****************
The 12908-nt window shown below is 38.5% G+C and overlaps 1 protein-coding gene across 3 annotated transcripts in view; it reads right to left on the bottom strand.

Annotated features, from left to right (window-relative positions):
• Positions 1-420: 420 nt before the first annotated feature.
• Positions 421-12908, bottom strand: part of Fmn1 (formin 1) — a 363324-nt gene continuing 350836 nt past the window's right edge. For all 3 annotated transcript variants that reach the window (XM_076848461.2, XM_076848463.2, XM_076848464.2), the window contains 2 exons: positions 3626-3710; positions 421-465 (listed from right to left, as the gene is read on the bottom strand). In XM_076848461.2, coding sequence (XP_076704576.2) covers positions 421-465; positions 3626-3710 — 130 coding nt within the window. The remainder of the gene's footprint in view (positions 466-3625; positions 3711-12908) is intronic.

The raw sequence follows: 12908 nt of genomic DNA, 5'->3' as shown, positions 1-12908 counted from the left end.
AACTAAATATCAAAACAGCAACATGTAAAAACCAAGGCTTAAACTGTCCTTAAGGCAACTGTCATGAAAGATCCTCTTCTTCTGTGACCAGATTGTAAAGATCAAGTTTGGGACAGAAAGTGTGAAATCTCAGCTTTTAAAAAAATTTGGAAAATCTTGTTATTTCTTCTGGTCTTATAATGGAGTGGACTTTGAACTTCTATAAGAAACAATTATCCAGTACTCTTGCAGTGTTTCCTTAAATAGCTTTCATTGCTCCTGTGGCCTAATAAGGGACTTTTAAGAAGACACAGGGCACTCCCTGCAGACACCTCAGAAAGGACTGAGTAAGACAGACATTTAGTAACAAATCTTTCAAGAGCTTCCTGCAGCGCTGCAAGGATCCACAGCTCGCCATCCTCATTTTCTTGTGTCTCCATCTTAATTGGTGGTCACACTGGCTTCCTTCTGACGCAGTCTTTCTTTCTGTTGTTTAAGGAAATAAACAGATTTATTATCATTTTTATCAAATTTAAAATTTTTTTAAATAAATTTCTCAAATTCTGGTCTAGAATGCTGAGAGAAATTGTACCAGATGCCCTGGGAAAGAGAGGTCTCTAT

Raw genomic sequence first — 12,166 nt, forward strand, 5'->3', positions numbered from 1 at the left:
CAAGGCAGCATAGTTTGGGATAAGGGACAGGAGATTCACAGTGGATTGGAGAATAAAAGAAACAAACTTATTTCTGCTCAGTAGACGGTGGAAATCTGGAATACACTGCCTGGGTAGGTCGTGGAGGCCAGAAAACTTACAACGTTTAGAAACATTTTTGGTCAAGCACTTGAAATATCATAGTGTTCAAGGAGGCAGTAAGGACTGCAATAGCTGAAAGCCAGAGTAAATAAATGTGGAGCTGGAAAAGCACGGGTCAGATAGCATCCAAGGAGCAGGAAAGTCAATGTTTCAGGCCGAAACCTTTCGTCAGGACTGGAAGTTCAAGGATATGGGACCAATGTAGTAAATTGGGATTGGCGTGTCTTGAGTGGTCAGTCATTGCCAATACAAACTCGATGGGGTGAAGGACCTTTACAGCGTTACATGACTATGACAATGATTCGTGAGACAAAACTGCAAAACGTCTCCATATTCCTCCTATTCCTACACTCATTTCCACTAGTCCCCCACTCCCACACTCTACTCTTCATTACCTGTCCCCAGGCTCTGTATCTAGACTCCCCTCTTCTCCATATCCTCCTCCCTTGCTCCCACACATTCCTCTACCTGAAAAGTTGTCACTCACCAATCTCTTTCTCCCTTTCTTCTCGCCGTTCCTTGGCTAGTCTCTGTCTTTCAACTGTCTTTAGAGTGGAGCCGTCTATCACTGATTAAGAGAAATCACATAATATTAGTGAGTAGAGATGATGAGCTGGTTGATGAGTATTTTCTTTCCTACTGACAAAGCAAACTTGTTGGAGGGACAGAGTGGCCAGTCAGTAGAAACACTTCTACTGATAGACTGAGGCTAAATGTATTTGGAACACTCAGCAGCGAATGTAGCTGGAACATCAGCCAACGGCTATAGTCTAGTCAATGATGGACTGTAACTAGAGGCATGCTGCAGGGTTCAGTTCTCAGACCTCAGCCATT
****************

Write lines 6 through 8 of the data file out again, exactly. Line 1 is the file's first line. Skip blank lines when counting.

AACTAAATATCAAAACAGCAACATGTAAAAACCAAGGCTTAAACTGTCCTTAAGGCAACTGTCATGAAAGATCCTCTTCTTCTGTGACCAGATTGTAAAGATCAAGTTTGGGACAGAAAGTGTGAAATCTCAGCTTTTAAAAAAATTTGGAAAATCTTGTTATTTCTTCTGGTCTTATAATGGAGTGGACTTTGAACTTCTATAAGAAACAATTATCCAGTACTCTTGCAGTGTTTCCTTAAATAGCTTTCATTGCTCCTGTGGCCTAATAAGGGACTTTTAAGAAGACACAGGGCACTCCCTGCAGACACCTCAGAAAGGACTGAGTAAGACAGACATTTAGTAACAAATCTTTCAAGAGCTTCCTGCAGCGCTGCAAGGATCCACAGCTCGCCATCCTCATTTTCTTGTGTCTCCATCTTAATTGGTGGTCACACTGGCTTCCTTCTGACGCAGTCTTTCTTTCTGTTGTTTAAGGAAATAAACAGATTTATTATCATTTTTATCAAATTTAAAATTTTTTTAAATAAATTTCTCAAATTCTGGTCTAGAATGCTGAGAGAAATTGTACCAGATGCCCTGGGAAAGAGAGGTCTCTAT

Raw genomic sequence first — 12,166 nt, forward strand, 5'->3', positions numbered from 1 at the left:
CAAGGCAGCATAGTTTGGGATAAGGGACAGGAGATTCACAGTGGATTGGAGAATAAAAGAAACAAACTTATTTCTGCTCAGTAGACGGTGGAAATCTGGAATACACTGCCTGGGTAGGTCGTGGAGGCCAGAAAACTTACAACGTTTAGAAACATTTTTGGTCAAGCACTTGAAATATCATAGTGTTCAAGGAGGCAGTAAGGACTGCAATAGCTGAAAGCCAGAGTAAATAAATGTGGAGCTGGAAAAGCACGGGTCAGATAGCATCCAAGGAGCAGGAAAGTCAATGTTTCAGGCCGAAACCTTTCGTCAGGACTGGAAGTTCAAGGATATGGGACCAATGTAGTAAATTGGGATTGGCGTGTCTTGAGTGGTCAGTCATTGCCAATACAAACTCGATGGGGTGAAGGACCTTTACAGCGTTACATGACTATGACAATGATTCGTGAGACAAAACTGCAAAACGTCTCCATATTCCTCCTATTCCTACACTCATTTCCACTAGTCCCCCACTCCCACACTCTACTCTTCATTACCTGTCCCCAGGCTCTGTATCTAGACTCCCCTCTTCTCCATATCCTCCTCCCTTGCTCCCACACATTCCTCTACCTGAAAAGTTGTCACTCACCAATCTCTTTCTCCCTTTCTTCTCGCCGTTCCTTGGCTAGTCTCTGTCTTTCAACTGTCTTTAGAGTGGAGCCGTCTATCACTGATTAAGAGAAATCACATAATATTAGTGAGTAGAGATGATGAGCTGGTTGATGAGTATTTTCTTTCCTACTGACAAAGCAAACTTGTTGGAGGGACAGAGTGGCCAGTCAGTAGAAACACTTCTACTGATAGACTGAGGCTAAATGTATTTGGAACACTCAGCAGCGAATGTAGCTGGAACATCAGCCAACGGCTATAGTCTAGTCAATGATGGACTGTAACTAGAGGCATGCTGCAGGGTTCAGTTCTCAGACCTCAGCCATT